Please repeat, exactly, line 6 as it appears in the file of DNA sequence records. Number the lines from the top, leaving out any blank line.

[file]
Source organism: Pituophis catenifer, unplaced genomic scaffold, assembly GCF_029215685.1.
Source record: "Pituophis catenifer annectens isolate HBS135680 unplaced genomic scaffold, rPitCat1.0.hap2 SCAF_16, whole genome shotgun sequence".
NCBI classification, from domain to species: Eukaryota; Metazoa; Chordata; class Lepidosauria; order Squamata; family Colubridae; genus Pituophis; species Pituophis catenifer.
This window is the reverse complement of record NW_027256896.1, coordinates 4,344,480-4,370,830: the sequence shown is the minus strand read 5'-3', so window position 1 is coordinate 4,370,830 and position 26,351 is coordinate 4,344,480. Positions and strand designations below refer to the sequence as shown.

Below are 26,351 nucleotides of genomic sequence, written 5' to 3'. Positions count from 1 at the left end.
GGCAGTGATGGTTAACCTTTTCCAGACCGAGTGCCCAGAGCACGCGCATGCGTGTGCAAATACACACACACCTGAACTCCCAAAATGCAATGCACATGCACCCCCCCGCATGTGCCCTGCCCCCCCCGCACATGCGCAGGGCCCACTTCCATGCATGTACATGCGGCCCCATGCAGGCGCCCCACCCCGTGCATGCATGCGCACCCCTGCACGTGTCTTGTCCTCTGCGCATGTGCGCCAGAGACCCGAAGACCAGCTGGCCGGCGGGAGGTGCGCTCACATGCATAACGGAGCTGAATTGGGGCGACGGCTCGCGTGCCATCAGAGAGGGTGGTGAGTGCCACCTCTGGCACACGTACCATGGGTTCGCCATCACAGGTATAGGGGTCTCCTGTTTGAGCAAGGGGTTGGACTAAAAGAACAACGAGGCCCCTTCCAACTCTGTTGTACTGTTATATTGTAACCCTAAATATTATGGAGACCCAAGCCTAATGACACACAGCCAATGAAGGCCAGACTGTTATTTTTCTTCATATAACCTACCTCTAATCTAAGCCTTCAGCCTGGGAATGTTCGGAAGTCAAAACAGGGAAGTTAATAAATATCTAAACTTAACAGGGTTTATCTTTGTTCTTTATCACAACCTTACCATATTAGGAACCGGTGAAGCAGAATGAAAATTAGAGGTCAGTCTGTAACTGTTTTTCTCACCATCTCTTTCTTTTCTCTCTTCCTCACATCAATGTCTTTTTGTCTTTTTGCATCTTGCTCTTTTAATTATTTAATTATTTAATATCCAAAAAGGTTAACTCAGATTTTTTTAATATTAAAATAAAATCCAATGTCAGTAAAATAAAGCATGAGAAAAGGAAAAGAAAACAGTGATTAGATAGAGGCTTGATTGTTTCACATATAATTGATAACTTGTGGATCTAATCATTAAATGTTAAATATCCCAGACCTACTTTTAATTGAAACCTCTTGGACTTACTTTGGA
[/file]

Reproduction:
GGCAGTGATGGTTAACCTTTTCCAGACCGAGTGCCCAGAGCACGCGCATGCGTGTGCAAATACACACACACCTGAACTCCCAAAATGCAATGCACATGCACCCCCCCGCATGTGCCCTGCCCCCCCCGCACATGCGCAGGGCCCACTTCCATGCATGTACATGCGGCCCCATGCAGGCGCCCCACCCCGTGCATGCATGCGCACCCCTGCACGTGTCTTGTCCTCTGCGCATGTGCGCCAGAGACCCGAAGACCAGCTGGCCGGCGGGAGGTGCGCTCACATGCATAACGGAGCTGAATTGGGGCGACGGCTCGCGTGCCATCAGAGAGGGTGGTGAGTGCCACCTCTGGCACACGTACCATGGGTTCGCCATCACAGGTATAGGGGTCTCCTGTTTGAGCAAGGGGTTGGACTAAAAGAACAACGAGGCCCCTTCCAACTCTGTTGTACTGTTATATTGTAACCCTAAATATTATGGAGACCCAAGCCTAATGACACACAGCCAATGAAGGCCAGACTGTTATTTTTCTTCATATAACCTACCTCTAATCTAAGCCTTCAGCCTGGGAATGTTCGGAAGTCAAAACAGGGAAGTTAATAAATATCTAAACTTAACAGGGTTTATCTTTGTTCTTTATCACAACCTTACCATATTAGGAACCGGTGAAGCAGAATGAAAATTAGAGGTCAGTCTGTAACTGTTTTTCTCACCATCTCTTTCTTTTCTCTCTTCCTCACATCAATGTCTTTTTGTCTTTTTGCATCTTGCTCTTTTAATTATTTAATTATTTAATATCCAAAAAGGTTAACTCAGATTTTTTTAATATTAAAATAAAATCCAATGTCAGTAAAATAAAGCATGAGAAAAGGAAAAGAAAACAGTGATTAGATAGAGGCTTGATTGTTTCACATATAATTGATAACTTGTGGATCTAATCATTAAATGTTAAATATCCCAGACCTACTTTTAATTGAAACCTCTTGGACTTACTTTGGA